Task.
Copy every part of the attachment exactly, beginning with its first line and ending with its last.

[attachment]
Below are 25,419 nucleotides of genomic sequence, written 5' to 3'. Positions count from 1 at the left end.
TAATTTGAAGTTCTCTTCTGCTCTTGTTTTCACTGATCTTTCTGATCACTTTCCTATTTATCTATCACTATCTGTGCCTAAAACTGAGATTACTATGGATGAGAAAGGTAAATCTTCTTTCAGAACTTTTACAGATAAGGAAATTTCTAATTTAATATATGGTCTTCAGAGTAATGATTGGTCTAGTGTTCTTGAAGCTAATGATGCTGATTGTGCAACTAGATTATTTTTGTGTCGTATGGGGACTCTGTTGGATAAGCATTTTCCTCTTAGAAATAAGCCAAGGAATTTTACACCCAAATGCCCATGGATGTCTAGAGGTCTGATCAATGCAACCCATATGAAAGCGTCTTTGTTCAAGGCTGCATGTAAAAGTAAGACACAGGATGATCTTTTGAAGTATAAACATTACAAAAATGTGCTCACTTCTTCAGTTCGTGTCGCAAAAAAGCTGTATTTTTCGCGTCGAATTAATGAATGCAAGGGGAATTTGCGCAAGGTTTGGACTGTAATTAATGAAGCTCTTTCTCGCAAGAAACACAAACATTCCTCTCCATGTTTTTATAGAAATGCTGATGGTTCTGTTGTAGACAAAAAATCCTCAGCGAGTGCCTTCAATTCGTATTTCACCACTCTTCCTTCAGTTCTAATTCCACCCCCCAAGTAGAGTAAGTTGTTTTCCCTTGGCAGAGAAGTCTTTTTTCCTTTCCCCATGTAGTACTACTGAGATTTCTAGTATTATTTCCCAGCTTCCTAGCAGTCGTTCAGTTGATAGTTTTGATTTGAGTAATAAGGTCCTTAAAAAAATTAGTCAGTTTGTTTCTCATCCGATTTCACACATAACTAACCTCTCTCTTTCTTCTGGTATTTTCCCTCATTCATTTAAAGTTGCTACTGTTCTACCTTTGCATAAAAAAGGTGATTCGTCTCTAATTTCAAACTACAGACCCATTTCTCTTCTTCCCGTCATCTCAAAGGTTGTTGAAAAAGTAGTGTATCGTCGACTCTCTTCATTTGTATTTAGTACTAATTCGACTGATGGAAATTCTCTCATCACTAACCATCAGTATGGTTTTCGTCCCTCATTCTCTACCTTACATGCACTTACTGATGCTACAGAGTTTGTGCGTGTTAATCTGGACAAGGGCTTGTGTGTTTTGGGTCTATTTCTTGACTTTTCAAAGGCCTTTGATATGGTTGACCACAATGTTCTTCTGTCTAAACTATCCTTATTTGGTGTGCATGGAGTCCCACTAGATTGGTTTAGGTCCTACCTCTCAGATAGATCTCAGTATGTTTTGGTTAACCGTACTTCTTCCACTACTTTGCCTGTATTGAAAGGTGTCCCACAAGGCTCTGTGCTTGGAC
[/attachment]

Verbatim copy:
Below are 25,419 nucleotides of genomic sequence, written 5' to 3'. Positions count from 1 at the left end.
TAATTTGAAGTTCTCTTCTGCTCTTGTTTTCACTGATCTTTCTGATCACTTTCCTATTTATCTATCACTATCTGTGCCTAAAACTGAGATTACTATGGATGAGAAAGGTAAATCTTCTTTCAGAACTTTTACAGATAAGGAAATTTCTAATTTAATATATGGTCTTCAGAGTAATGATTGGTCTAGTGTTCTTGAAGCTAATGATGCTGATTGTGCAACTAGATTATTTTTGTGTCGTATGGGGACTCTGTTGGATAAGCATTTTCCTCTTAGAAATAAGCCAAGGAATTTTACACCCAAATGCCCATGGATGTCTAGAGGTCTGATCAATGCAACCCATATGAAAGCGTCTTTGTTCAAGGCTGCATGTAAAAGTAAGACACAGGATGATCTTTTGAAGTATAAACATTACAAAAATGTGCTCACTTCTTCAGTTCGTGTCGCAAAAAAGCTGTATTTTTCGCGTCGAATTAATGAATGCAAGGGGAATTTGCGCAAGGTTTGGACTGTAATTAATGAAGCTCTTTCTCGCAAGAAACACAAACATTCCTCTCCATGTTTTTATAGAAATGCTGATGGTTCTGTTGTAGACAAAAAATCCTCAGCGAGTGCCTTCAATTCGTATTTCACCACTCTTCCTTCAGTTCTAATTCCACCCCCCAAGTAGAGTAAGTTGTTTTCCCTTGGCAGAGAAGTCTTTTTTCCTTTCCCCATGTAGTACTACTGAGATTTCTAGTATTATTTCCCAGCTTCCTAGCAGTCGTTCAGTTGATAGTTTTGATTTGAGTAATAAGGTCCTTAAAAAAATTAGTCAGTTTGTTTCTCATCCGATTTCACACATAACTAACCTCTCTCTTTCTTCTGGTATTTTCCCTCATTCATTTAAAGTTGCTACTGTTCTACCTTTGCATAAAAAAGGTGATTCGTCTCTAATTTCAAACTACAGACCCATTTCTCTTCTTCCCGTCATCTCAAAGGTTGTTGAAAAAGTAGTGTATCGTCGACTCTCTTCATTTGTATTTAGTACTAATTCGACTGATGGAAATTCTCTCATCACTAACCATCAGTATGGTTTTCGTCCCTCATTCTCTACCTTACATGCACTTACTGATGCTACAGAGTTTGTGCGTGTTAATCTGGACAAGGGCTTGTGTGTTTTGGGTCTATTTCTTGACTTTTCAAAGGCCTTTGATATGGTTGACCACAATGTTCTTCTGTCTAAACTATCCTTATTTGGTGTGCATGGAGTCCCACTAGATTGGTTTAGGTCCTACCTCTCAGATAGATCTCAGTATGTTTTGGTTAACCGTACTTCTTCCACTACTTTGCCTGTATTGAAAGGTGTCCCACAAGGCTCTGTGCTTGGAC